Dalymount Mayhem: Ireland v Italy, 1985
Despite their failure to qualify for EURO 1984 in France, the Italians were still a huge draw for the Irish soccer public. Due to the demands of Italian TV the match was played at floodlit Dalymount Park. It was a long time before
UEFA Licensing and so 40,000 people crammed into Dalymount. The game kicked off 15 minutes late due to overcrowding at the North Circular gate. Stewarding was virtually non-existant and Gardai claimed that they had no choice but to just open up one entrance gate in order to avoid a crush. This inevitably caused a further crush in the stand and hundreds of supporters were forced to sit on any free space they could find along the side of the pitch.
Further to overcrowding problems, a stilesman was attacked and £1500 of gate money stolen. If that was not enough to keep the Gardai present busy both sets of teams had to force their way through supporters to get to the dressing rooms at half-time. In the second half, the match was delayed further when protestors invaded the pitch with a large “brutality in Portlaoise” banner.
Italian TV were also unhappy. As the match was live on Italian TV (but not Irish TV which further contributed to demand for tickets) most of the advertising hoarding was directed at the Italian market but was obscured by spectators..
The match itself was, despite it all, an entertaining affair. It started disastrously for Ireland. After just five minutes, Liverpool defender Mark Lawrenson tripped Alessandro Altobelli inside the box. Not only was a penalty awarded but Lawrenson broke his collar bone in the incident and was rushed to hospital (he later revealed he woke up alone in hospital with nothing but his Ireland socks and shorts!). Juventus striker Paulo Rossi converted the penalty past Packie Bonner. Bruno Conti, the man outfoxed by Bruce Grobbelaar’s spaghetti legs in the previous year’s European Cup final, set up Altobelli for Italy’s second goal after 18 minutes. Ireland fought back bravely. Franco Tancredi was forced to make a great save from a long range Chris Hughton effort and the keeper soon denied Frank Stapelton. Ronnie Whelan was unfortunate to see his effort cleared off the line.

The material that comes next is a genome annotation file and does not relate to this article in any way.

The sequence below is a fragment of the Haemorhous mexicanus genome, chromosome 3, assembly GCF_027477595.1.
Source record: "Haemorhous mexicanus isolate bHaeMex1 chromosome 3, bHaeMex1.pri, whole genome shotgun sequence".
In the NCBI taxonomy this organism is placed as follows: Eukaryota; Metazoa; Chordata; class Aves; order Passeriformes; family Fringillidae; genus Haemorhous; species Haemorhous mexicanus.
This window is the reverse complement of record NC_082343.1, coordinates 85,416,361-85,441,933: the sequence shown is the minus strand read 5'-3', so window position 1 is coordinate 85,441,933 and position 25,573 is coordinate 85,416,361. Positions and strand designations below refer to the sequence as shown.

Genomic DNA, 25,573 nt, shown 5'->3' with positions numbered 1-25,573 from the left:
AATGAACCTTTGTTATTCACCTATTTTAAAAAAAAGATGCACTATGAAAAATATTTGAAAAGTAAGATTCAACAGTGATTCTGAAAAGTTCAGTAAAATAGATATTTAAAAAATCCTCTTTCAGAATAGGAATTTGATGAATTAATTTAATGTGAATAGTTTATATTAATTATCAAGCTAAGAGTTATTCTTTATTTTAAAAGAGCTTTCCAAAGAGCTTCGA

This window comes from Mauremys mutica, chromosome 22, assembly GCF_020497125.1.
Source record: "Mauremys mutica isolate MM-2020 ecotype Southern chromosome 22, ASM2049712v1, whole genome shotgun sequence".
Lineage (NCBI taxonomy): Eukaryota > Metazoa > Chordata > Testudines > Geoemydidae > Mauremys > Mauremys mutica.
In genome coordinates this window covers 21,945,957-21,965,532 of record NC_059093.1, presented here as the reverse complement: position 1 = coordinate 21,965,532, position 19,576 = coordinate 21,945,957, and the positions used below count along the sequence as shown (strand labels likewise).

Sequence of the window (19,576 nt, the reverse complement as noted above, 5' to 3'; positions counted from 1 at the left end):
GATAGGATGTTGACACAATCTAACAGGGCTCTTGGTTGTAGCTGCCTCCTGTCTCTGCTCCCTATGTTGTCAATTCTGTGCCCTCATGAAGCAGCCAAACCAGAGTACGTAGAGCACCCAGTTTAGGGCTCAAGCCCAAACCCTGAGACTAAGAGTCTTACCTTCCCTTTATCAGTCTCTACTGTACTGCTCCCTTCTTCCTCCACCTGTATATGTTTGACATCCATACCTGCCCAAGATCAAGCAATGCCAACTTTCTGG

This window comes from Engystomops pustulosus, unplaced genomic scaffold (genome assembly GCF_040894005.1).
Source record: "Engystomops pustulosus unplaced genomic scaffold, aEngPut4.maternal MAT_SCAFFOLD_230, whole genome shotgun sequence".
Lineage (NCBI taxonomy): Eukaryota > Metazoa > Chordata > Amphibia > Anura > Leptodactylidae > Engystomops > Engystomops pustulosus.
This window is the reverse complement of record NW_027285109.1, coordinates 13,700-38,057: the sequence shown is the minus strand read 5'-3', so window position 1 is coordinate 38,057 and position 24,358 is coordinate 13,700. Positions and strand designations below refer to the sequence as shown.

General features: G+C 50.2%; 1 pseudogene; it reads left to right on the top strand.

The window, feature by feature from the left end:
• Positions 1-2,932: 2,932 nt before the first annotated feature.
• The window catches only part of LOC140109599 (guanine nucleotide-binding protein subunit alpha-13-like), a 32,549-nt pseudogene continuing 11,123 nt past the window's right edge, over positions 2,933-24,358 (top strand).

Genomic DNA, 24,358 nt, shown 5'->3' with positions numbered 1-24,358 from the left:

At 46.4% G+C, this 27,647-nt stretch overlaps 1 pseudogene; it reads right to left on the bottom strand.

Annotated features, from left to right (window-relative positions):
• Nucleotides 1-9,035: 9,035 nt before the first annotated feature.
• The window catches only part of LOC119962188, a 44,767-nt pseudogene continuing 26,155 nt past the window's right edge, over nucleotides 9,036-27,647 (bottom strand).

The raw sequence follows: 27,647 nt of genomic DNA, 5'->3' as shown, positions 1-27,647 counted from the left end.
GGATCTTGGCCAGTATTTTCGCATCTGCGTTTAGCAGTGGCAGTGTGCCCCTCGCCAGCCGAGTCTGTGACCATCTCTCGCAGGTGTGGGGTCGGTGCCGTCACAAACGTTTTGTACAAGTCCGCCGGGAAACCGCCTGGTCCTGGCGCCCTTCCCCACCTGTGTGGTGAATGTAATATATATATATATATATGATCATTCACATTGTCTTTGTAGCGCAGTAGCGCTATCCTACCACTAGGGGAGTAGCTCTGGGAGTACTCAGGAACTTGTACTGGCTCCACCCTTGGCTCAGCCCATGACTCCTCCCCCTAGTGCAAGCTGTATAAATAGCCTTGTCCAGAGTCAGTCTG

Ireland finally made the breakthrough after 53 minutes. Stapleton supplied Queen’s Park Rangers midfielder Gary Waddock outside the box and he swept home a beautiful shot past Tancredi from 20 yards. This set up a frantic final half-hour when Tancredi saved brilliantly from a Liam Brady free kick. Kevin Sheedy also had strong claims for a penalty rejected after a tackle by new Ireland assistant manager Marco Tardelli. Italy held on for a 2-1 win.
Ireland: Bonner, Hughton, McCarthy, Lawrenson, Beglin, Waddock, Brady, Sheedy, Stapleton, Byrne, Galvin. Subs McGrath for Lawrenson. Campbell for Byrne.
Italy: Tancredi, Bergomi, Vierchovod, Scirea, Cabrini, Bagni, Tardelli, De Gennero, Conti, Rossi, Altobelli. Subs: Serena for Conti